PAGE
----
Friday, April 23, 2010

Reality check

Last week Alex, Max and I took a trip to see the school that Alex will be going to after he turns 3.
I'm not going to lie, it was hard.
A reminder maybe of what is. I don't think about Rubinstein Taybi Syndrome everyday anymore. Alex is Alex, and his noises, stim needs, and special needs are just normal.
Walking into that classroom reminded me how separated I have become to my old life.
That was a life without Alex though, and I'm blessed to be here. I love our new normal, but it was hard.
I went with excitement at the thought of Alex in school, after all, Noah and Joel loved preschool, and there is just something sweet about dropping off your toddler in a stimulating learning environment full of other little toddlers.
The teacher greeted us as she pushed a little girl in a hammock swing.
Every child was busy with an activity.
Then came my reality check.
I don't even know what it was.
The children were beautiful and happy, and busy.
It was different.
It was hard to take in.
I loved how organized it seemed, and how the teacher was in tune with each child's differences.
It was hard to take in.
It was different.
The children were excited to change activities, and eager to participate.
The room was colorful, and happy.
It was hard.
I tried to imagine Alex navigating his way around the room, I sure hope he is walking by then.
Will he sit still, and obey?
Will he be frustrated if he cant express himself?
Will he miss me?
Will he love it?
It was hard.
I'm still excited.
It will be ok.


Jacquie said...

I know how you feel. I was there. I never cried when Ben was diagnosed. Wouldn't let myself. The day I had to go in, see the class and talk to the teacher's, social workers, therapists about him,... I lost it.
If it helps at all, Ben loved his school and I loved it too. Much more then I ever expected.
Different isn't always bad. There was a special ed teacher and three aids for 6 children. The way they get them to learn and comminicate is to make them happy and want to let them know what he wants.
Each day Ben grabs his backpack, his lunchbox, and he's happy to get on the bus. That communicates all I need to know.
Good luck, and believe....

The VW's said...

I was SO worried aboutGavin starting school when he turned 3! In fact, I dreaded that day! Now that he has been in school for the past 6 months, I can honestly say that it has been wonderful! They are doing things with Gavin that I never would have and he really seems to love it and he seems proud of doing this on his own.

Taking the first step is so difficult as his Momma, but it's what will help Alex take huge steps in development! HUGS!!!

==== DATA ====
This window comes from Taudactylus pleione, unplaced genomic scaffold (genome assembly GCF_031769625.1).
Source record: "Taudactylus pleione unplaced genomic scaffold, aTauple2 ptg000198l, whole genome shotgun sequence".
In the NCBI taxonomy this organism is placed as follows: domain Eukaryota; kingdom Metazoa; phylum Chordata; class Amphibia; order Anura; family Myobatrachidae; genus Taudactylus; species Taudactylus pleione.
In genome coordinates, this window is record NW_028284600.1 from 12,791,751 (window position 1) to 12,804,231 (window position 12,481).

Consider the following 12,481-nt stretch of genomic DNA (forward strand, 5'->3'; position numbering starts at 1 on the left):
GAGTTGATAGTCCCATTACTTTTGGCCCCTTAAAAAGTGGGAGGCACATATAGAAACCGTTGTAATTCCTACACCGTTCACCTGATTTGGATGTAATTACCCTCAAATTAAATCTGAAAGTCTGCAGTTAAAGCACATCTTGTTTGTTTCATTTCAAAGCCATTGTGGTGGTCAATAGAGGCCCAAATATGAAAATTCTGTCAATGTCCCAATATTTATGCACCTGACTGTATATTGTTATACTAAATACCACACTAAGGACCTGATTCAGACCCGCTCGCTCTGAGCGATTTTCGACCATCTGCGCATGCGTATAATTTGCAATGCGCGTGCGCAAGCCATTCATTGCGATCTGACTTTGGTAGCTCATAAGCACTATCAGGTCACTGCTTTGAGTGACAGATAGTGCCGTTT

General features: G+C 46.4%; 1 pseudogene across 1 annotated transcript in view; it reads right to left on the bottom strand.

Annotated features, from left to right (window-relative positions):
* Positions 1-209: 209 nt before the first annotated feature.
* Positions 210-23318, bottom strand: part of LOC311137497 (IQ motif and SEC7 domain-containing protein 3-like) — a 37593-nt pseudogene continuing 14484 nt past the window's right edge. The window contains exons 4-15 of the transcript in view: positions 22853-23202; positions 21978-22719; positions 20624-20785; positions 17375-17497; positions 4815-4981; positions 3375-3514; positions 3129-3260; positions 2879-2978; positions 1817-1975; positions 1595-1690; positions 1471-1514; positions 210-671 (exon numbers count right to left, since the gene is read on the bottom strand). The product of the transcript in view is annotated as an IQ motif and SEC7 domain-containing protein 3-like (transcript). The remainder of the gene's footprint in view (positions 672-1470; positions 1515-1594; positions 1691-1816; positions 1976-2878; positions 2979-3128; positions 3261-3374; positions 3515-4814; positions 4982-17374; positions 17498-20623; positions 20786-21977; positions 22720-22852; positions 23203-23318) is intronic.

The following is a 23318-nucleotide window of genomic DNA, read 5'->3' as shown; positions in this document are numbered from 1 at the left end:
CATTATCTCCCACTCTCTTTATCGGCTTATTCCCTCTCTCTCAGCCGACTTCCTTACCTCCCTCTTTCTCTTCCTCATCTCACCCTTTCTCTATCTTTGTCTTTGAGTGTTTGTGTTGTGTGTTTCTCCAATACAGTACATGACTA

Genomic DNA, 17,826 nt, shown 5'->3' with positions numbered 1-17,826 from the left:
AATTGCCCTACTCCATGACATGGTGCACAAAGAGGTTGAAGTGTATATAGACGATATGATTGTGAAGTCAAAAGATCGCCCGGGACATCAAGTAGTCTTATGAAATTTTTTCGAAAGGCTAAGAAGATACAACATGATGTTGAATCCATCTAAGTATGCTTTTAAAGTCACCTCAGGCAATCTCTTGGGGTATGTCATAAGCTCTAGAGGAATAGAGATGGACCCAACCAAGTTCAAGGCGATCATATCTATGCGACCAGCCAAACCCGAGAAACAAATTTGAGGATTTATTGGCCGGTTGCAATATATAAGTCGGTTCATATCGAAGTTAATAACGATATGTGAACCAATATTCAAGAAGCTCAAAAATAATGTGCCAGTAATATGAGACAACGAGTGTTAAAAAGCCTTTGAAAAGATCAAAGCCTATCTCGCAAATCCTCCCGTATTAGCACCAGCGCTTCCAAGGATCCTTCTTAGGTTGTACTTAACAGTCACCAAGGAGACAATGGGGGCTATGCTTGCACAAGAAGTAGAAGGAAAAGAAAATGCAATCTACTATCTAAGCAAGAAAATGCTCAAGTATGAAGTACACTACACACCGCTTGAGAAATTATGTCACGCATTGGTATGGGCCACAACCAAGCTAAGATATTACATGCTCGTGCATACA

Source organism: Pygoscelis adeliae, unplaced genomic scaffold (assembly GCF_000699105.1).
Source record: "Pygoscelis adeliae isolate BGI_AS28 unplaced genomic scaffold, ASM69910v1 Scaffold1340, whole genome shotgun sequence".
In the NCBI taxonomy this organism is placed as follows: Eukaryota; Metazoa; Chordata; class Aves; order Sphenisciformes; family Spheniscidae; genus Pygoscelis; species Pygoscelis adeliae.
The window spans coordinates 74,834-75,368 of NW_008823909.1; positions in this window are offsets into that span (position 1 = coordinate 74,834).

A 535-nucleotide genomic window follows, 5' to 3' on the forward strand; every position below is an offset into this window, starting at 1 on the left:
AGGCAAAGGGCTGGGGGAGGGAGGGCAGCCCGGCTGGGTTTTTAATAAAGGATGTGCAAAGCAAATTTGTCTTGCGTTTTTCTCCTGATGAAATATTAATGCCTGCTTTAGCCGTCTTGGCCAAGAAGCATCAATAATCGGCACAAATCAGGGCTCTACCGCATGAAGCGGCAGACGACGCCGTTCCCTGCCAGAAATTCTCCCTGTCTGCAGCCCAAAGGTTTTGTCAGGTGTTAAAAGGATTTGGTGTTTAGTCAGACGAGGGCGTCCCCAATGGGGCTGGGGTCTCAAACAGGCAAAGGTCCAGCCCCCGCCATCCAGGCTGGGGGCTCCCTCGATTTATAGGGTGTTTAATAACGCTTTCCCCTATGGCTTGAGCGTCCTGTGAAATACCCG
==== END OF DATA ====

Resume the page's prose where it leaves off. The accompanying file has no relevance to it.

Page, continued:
Christine said...


I understand your fears completely. It was the hardest thing in the world for me to send Nathan to preschool. I kept thinking will he be okay, will he be treated right and fairly, will he be acccepted, will they be patient, will he be okay and so on.....
I can tell you Nathan LOVES school and the children embrace and fight over who gets to be next to Nathanor hold his hand. Everyone lights up when he walks into the room. Once I saw this, saw how happy Nathan was and how well he has progressed I knew that we made the right decision and as your earlier reader said the first step if the hardest and most difficult step but it will help ALex take those leaps and bounds and help him reach his full potential!! Hugs my friend!

sugar magnolia said...

Hugs! I hope that the school helps Alex and that he thrives there!

Finding Normal said...

I was there, about 6 months ago. It was so hard to envision her in that environment. And to think that she was old enough? That was the hardest. Because I secretly wish I could just freeze time and keep my kids little forever. But she just lights up when I tell her it's a school day, and she giggles all the way to the bus. And her teacher and therapists email me with little Addison stories that make me smile in the middle of the day. And random people that I work with who have to go there to observe other kids will tell me how much fun she's having and how delightful she is. Yes, it will be hard for both of you for a few days. Those tears on the days I put her on the bus were hard, even though the driver said they stopped as soon as the bus started moving and she didn't do it on the days Daddy put her on the bus.
My biggest piece of advice is to get advice on his IEP goals from his current therapists and communicate them with the school so that they can build an IEP that really meets his needs, rather than what they think his needs might be when they evaluate him. Bring your ideas to the evaluation. We did that, and I think the transition was easier, and it helped me to know that our voice was a big part of the IEP.
And Jess? He's going to love it. I promise!

Kristi said...

Wow.I know how you feel. I put off Noah starting school when he turned 3 in Oct but now I'm regretting it. He will be starting in a couple of weeks but these past months have been hard. I think I knew in my heart that Noah was ready but it was too hard for me to let him go. Selfish it seems but I knew it had to be the right time for both of us. My biggest fear was Noah's walking and still is. He walks but with lots of anxiety. I just wanted you to know I am in the middle of these feelings right now. Hugs.

Our Journey said...

been there!! and not too long ago ;) alex will love it! frankie does his excited shake everytime he sees his school.. his class is small - 4 kids and 2 teachers so he gets tons of attention.. they all love him and he loves them!! since starting school he has become more calm and "mature" . he spins alot less often now and is doing alot more on his own!

Team Carter Jay said...

Oh my gosh...I can so relate to your post, and my little guy is only a year old. It's an overwhelming thought to know that our little ones won't always be attached to our hips.